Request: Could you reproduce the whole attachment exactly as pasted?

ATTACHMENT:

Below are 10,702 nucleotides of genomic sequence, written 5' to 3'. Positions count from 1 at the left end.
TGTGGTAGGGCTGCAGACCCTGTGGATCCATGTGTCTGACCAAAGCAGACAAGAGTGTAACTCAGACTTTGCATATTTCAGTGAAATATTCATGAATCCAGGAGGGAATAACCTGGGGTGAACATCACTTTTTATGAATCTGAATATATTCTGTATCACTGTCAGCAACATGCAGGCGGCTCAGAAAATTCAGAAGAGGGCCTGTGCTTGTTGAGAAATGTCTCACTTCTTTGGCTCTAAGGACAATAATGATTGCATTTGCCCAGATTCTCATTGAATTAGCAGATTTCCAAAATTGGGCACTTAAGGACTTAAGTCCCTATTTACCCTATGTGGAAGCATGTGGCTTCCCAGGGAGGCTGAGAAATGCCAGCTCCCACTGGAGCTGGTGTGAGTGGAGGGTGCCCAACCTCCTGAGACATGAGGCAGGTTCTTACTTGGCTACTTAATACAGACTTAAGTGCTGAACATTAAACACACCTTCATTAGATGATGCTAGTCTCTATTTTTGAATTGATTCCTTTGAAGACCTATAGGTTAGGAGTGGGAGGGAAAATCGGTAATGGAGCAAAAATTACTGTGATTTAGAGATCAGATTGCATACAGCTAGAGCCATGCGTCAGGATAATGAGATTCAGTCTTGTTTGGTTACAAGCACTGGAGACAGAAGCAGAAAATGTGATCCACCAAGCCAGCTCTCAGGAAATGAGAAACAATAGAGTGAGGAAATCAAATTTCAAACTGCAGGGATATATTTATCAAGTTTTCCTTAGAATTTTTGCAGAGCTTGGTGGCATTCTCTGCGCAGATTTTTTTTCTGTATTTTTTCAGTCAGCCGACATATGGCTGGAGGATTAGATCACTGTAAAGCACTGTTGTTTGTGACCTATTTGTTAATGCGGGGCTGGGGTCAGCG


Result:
Below are 10,702 nucleotides of genomic sequence, written 5' to 3'. Positions count from 1 at the left end.
TGTGGTAGGGCTGCAGACCCTGTGGATCCATGTGTCTGACCAAAGCAGACAAGAGTGTAACTCAGACTTTGCATATTTCAGTGAAATATTCATGAATCCAGGAGGGAATAACCTGGGGTGAACATCACTTTTTATGAATCTGAATATATTCTGTATCACTGTCAGCAACATGCAGGCGGCTCAGAAAATTCAGAAGAGGGCCTGTGCTTGTTGAGAAATGTCTCACTTCTTTGGCTCTAAGGACAATAATGATTGCATTTGCCCAGATTCTCATTGAATTAGCAGATTTCCAAAATTGGGCACTTAAGGACTTAAGTCCCTATTTACCCTATGTGGAAGCATGTGGCTTCCCAGGGAGGCTGAGAAATGCCAGCTCCCACTGGAGCTGGTGTGAGTGGAGGGTGCCCAACCTCCTGAGACATGAGGCAGGTTCTTACTTGGCTACTTAATACAGACTTAAGTGCTGAACATTAAACACACCTTCATTAGATGATGCTAGTCTCTATTTTTGAATTGATTCCTTTGAAGACCTATAGGTTAGGAGTGGGAGGGAAAATCGGTAATGGAGCAAAAATTACTGTGATTTAGAGATCAGATTGCATACAGCTAGAGCCATGCGTCAGGATAATGAGATTCAGTCTTGTTTGGTTACAAGCACTGGAGACAGAAGCAGAAAATGTGATCCACCAAGCCAGCTCTCAGGAAATGAGAAACAATAGAGTGAGGAAATCAAATTTCAAACTGCAGGGATATATTTATCAAGTTTTCCTTAGAATTTTTGCAGAGCTTGGTGGCATTCTCTGCGCAGATTTTTTTTCTGTATTTTTTCAGTCAGCCGACATATGGCTGGAGGATTAGATCACTGTAAAGCACTGTTGTTTGTGACCTATTTGTTAATGCGGGGCTGGGGTCAGCG